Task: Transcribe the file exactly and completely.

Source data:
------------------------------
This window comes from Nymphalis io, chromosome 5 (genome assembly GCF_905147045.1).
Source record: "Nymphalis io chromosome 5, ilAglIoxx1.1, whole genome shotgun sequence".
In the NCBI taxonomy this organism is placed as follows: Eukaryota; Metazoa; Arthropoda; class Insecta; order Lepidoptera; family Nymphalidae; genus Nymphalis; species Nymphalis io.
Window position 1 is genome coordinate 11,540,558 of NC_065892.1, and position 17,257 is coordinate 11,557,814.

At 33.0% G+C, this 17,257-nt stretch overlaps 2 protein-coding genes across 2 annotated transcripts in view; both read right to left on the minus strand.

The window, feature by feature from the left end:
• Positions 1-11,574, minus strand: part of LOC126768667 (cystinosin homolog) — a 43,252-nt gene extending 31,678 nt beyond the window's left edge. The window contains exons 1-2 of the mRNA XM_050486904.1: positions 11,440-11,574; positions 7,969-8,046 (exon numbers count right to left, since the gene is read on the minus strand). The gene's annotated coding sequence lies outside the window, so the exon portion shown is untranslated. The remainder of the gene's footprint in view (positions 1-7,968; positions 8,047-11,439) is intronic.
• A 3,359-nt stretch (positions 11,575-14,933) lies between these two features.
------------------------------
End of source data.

This window comes from Nymphalis io, chromosome 5 (genome assembly GCF_905147045.1).
Source record: "Nymphalis io chromosome 5, ilAglIoxx1.1, whole genome shotgun sequence".
In the NCBI taxonomy this organism is placed as follows: Eukaryota; Metazoa; Arthropoda; class Insecta; order Lepidoptera; family Nymphalidae; genus Nymphalis; species Nymphalis io.
Window position 1 is genome coordinate 11,540,558 of NC_065892.1, and position 17,257 is coordinate 11,557,814.

At 33.0% G+C, this 17,257-nt stretch overlaps 2 protein-coding genes across 2 annotated transcripts in view; both read right to left on the minus strand.

The window, feature by feature from the left end:
• Positions 1-11,574, minus strand: part of LOC126768667 (cystinosin homolog) — a 43,252-nt gene extending 31,678 nt beyond the window's left edge. The window contains exons 1-2 of the mRNA XM_050486904.1: positions 11,440-11,574; positions 7,969-8,046 (exon numbers count right to left, since the gene is read on the minus strand). The gene's annotated coding sequence lies outside the window, so the exon portion shown is untranslated. The remainder of the gene's footprint in view (positions 1-7,968; positions 8,047-11,439) is intronic.
• A 3,359-nt stretch (positions 11,575-14,933) lies between these two features.